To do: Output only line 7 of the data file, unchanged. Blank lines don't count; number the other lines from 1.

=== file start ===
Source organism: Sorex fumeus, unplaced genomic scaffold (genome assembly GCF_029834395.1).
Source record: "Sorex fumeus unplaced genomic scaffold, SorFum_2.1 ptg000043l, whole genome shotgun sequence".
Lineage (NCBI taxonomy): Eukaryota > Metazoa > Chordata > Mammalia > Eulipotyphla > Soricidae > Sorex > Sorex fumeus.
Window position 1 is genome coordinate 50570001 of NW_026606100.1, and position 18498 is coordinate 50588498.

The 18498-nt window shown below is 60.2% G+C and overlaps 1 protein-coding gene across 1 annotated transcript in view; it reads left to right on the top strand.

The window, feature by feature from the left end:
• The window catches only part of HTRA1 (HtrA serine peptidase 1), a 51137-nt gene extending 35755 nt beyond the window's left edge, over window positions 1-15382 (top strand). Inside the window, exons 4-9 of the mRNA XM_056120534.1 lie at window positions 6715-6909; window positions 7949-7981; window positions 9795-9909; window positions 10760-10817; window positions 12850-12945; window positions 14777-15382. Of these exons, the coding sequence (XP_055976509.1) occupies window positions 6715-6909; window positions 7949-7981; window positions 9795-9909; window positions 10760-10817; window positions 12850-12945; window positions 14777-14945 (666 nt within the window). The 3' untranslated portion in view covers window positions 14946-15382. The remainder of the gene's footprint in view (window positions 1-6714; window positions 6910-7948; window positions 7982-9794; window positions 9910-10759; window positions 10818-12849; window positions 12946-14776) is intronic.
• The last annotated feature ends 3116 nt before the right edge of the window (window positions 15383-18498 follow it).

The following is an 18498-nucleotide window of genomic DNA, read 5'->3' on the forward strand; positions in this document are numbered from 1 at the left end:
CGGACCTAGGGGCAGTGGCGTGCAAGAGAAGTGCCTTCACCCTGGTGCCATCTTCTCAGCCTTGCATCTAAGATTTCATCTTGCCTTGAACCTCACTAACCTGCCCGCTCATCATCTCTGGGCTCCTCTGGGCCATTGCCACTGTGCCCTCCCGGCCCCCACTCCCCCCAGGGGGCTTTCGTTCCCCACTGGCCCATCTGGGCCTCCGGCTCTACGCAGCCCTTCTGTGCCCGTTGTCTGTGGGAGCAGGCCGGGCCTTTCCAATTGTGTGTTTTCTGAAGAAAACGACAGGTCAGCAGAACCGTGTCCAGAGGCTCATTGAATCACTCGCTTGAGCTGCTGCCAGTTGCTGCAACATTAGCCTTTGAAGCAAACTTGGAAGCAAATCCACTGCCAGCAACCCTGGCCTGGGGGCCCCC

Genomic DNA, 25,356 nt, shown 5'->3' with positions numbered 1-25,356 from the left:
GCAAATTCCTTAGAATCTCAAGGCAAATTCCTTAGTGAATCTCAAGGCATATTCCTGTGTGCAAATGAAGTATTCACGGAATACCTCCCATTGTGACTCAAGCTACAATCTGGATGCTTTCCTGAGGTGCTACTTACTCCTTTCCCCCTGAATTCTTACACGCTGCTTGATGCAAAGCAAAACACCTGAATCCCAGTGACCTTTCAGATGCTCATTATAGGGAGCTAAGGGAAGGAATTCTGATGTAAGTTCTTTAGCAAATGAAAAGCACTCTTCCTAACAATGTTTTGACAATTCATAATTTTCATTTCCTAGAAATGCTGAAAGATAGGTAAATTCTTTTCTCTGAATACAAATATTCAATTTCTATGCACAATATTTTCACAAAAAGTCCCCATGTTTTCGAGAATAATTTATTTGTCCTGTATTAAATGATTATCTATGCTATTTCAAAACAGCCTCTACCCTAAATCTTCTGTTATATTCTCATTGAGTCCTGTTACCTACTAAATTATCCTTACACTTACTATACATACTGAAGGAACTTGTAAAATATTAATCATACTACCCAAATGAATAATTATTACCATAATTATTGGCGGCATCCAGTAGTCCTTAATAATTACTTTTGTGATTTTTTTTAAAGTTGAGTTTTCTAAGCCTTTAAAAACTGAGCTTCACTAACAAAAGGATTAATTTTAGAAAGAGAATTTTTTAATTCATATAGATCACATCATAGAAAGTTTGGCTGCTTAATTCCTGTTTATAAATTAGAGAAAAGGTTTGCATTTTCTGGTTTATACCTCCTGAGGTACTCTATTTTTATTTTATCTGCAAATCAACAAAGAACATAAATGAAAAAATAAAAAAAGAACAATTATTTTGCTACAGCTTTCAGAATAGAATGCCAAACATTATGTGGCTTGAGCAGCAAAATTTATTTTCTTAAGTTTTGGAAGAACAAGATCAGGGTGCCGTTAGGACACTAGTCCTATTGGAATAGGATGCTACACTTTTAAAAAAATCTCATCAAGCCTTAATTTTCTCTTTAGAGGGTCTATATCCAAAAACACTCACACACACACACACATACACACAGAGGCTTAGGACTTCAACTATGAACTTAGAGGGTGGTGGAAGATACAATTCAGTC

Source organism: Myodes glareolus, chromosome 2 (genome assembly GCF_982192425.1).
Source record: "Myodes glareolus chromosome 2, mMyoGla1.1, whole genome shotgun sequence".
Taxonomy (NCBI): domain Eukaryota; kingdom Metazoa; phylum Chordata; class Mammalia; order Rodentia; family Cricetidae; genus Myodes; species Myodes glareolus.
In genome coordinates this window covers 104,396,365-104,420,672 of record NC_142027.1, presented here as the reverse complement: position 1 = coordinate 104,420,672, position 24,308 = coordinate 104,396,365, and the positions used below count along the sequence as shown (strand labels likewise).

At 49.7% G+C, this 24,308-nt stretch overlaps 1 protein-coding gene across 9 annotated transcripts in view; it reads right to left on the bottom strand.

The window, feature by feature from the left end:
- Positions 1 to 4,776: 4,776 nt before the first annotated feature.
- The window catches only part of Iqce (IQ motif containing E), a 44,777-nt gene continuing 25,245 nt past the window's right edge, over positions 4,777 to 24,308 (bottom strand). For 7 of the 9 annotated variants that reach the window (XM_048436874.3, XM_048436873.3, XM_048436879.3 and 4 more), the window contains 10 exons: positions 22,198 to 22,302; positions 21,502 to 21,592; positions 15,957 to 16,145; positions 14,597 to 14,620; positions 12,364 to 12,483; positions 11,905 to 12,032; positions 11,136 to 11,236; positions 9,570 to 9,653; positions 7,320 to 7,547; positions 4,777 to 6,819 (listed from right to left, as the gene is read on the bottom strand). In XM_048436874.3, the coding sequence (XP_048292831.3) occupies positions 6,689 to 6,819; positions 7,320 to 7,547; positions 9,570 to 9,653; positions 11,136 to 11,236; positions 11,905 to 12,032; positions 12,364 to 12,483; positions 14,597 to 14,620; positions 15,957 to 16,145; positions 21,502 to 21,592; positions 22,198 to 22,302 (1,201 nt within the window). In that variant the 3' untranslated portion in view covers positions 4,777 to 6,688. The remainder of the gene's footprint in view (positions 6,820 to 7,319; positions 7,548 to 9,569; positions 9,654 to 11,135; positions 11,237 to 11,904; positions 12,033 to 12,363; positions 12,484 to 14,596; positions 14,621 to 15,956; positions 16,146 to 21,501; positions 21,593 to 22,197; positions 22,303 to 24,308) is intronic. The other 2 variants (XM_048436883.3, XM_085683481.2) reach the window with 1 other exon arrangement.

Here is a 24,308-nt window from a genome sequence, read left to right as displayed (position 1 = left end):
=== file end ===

• The window catches only part of HTRA1 (HtrA serine peptidase 1), a 51137-nt gene extending 35755 nt beyond the window's left edge, over window positions 1-15382 (top strand). Inside the window, exons 4-9 of the mRNA XM_056120534.1 lie at window positions 6715-6909; window positions 7949-7981; window positions 9795-9909; window positions 10760-10817; window positions 12850-12945; window positions 14777-15382. Of these exons, the coding sequence (XP_055976509.1) occupies window positions 6715-6909; window positions 7949-7981; window positions 9795-9909; window positions 10760-10817; window positions 12850-12945; window positions 14777-14945 (666 nt within the window). The 3' untranslated portion in view covers window positions 14946-15382. The remainder of the gene's footprint in view (window positions 1-6714; window positions 6910-7948; window positions 7982-9794; window positions 9910-10759; window positions 10818-12849; window positions 12946-14776) is intronic.